I’ve spent the last month really focusing on self-confidence. I’ve been reflecting and journaling about self-confidence daily. As I did this deep dive into the concept of self-confidence, I realized that developing self-confidence is a big part of why my children are in Suzuki lessons. I also saw how a lack of self-confidence can make being a Suzuki parent and teacher really difficult.
Why is self-confidence important for Suzuki teachers?
When Suzuki teachers lack self-confidence, they don’t do the things they need to do to run successful studio businesses. They don’t market effectively. They don’t charge what they’re worth. They don’t have frank and important discussions with their studio families about tuition, attendance, and other vital issues.
Why is self-confidence important for Suzuki parents?
When Suzuki parents lack self-confidence, they don’t bring their questions and concerns to their child’s teacher to collaborate and get help. They don’t practice effectively with their children because they doubt their ability to do it well. They don’t advocate for what their children need, because they are afraid of what other people think. They may quit lessons entirely because they assume that their child’s slow progress means they are doing something wrong.
Why is self-confidence important for Suzuki students?
When Suzuki students lack self-confidence, they refuse to try because they are afraid of failing. They miss opportunities to grow and learn with other musicians because they are scared they won’t play well in orchestra or chamber groups. They don’t feel the freedom and joy of performing because they are so worried about what other people are thinking about their playing. They may decide to quit because they aren’t the best player they know, and not being the best doesn’t feel safe.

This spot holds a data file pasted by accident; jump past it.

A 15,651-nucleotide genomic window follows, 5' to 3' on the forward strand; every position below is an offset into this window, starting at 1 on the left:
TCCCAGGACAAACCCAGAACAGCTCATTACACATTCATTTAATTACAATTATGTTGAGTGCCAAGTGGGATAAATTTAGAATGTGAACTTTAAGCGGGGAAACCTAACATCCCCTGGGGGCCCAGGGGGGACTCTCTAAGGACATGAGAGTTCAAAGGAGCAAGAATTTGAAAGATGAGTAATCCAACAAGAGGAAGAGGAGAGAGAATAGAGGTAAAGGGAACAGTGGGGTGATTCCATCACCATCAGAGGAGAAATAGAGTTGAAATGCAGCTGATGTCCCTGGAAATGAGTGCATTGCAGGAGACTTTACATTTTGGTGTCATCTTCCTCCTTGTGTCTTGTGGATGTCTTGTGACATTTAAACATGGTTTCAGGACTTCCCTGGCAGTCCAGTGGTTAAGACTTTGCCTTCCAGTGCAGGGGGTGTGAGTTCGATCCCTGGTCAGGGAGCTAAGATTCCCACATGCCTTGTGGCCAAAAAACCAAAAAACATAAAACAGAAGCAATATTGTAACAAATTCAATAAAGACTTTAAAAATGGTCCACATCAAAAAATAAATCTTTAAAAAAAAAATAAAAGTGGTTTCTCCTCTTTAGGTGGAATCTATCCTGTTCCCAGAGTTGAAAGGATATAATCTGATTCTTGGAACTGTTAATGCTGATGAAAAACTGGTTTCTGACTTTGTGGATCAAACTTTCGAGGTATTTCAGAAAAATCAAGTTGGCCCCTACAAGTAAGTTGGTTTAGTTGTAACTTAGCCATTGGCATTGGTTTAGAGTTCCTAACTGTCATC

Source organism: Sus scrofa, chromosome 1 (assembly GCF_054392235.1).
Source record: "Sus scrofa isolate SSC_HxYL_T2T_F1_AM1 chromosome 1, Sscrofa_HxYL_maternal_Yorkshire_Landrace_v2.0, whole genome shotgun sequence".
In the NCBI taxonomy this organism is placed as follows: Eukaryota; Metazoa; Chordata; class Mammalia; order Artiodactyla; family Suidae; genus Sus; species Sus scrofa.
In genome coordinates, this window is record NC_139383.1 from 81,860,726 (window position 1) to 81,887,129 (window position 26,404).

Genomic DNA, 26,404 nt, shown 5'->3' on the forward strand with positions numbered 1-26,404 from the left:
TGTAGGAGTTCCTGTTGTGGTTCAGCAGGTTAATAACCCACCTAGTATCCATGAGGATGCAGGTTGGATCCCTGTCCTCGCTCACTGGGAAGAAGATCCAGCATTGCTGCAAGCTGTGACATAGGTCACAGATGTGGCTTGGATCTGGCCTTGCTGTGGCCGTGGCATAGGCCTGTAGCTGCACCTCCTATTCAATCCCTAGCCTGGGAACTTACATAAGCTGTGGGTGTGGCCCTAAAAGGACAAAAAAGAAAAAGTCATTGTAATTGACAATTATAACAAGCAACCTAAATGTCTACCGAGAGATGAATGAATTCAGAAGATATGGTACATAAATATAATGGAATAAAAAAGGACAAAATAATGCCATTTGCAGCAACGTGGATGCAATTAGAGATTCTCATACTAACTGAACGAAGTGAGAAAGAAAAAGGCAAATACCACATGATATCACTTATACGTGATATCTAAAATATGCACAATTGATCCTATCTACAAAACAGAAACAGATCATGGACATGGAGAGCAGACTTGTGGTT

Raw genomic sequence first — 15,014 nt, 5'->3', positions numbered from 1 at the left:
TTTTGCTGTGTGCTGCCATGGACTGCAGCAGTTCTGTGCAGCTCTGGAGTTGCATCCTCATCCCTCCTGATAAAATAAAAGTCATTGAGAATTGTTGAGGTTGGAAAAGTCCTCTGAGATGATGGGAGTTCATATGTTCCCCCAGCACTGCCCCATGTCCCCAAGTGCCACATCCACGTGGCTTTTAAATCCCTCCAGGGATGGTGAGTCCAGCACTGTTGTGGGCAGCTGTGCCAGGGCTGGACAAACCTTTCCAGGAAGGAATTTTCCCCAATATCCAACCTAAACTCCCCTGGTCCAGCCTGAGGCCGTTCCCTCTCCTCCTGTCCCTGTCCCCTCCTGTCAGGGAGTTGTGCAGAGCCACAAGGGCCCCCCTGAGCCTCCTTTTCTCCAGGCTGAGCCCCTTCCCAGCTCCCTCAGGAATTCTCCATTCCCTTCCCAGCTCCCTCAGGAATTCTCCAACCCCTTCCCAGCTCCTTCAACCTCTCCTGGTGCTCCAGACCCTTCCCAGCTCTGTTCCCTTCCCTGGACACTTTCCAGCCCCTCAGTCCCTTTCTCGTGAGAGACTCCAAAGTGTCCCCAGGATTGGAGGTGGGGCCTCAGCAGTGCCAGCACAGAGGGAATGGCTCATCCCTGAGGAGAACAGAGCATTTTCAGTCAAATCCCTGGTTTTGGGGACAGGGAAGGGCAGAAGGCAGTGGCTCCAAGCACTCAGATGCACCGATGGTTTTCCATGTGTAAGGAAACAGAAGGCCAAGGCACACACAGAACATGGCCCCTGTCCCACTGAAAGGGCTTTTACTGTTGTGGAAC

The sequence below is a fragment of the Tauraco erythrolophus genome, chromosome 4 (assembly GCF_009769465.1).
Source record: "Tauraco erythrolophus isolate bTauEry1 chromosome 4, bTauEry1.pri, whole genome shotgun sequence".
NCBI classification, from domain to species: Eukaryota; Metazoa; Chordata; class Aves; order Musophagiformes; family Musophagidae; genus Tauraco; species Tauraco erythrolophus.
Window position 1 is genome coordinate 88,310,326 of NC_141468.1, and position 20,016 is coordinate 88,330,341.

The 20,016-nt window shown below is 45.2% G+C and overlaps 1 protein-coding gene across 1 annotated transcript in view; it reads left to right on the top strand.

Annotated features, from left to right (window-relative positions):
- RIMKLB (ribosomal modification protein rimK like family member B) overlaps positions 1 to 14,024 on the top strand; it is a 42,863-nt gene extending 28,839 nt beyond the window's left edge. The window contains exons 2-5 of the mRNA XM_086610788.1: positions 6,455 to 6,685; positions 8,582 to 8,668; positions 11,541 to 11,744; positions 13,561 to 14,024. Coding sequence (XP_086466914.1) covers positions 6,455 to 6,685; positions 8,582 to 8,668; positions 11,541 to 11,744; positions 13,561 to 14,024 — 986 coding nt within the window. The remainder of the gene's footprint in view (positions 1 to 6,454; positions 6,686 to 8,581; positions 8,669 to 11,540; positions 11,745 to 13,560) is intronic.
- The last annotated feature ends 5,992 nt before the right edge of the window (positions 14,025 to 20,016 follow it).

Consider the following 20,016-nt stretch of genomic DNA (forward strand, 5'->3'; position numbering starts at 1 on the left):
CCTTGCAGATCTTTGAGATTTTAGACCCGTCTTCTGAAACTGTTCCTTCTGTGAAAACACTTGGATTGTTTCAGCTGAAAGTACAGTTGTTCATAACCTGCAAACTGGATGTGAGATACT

So self-confidence is important, but where does self-confidence come from? We often act like some people come into the world with confidence, and the rest of us are out of luck. “Oh, she’s so confident. I wish I was confident like that.”
Fortunately, just like talent, self-confidence is a skill. It can be practiced and developed. Confidence does not live in our DNA, it is an emotion. And just like other emotions it is created by our thoughts and beliefs. This is very good news, because there are often times when we need to call on confidence to help us be successful in new or difficult endeavours.
We need a little self-confidence to make that first effort–to start teaching in a new way, market your studio more aggressively, practice with your child more creatively, perform a new piece. Once we’ve made that first attempt, we have the self-confidence PLUS a little experience, and that gets us over the next hurdle, and so on.
As we get older, we begin to believe that we have to have experience to be confident. This isn’t the case with young children. They learn to walk and talk without any prior success or experience. Experience doesn’t increase confidence, experience increases capacity and capability. Plenty of very experienced teachers and performers have very little confidence. This is because confidence comes from your belief in yourself.
If you’re willing to experience failure and disappointment, the more likely it is you’re going to succeed. This is because you are open to try, experiment, grow, and learn. If you are confident, you know that even if you fail it doesn’t mean that you are a failure.
Next week, we’ll dig into the topic of helping our students develop self-confidence. Why you may want to focus on it in lessons and practice times, and how you can encourage your child to develop a strong belief in themselves.
How would developing more self-confidence help you and your students? Please share in the comments.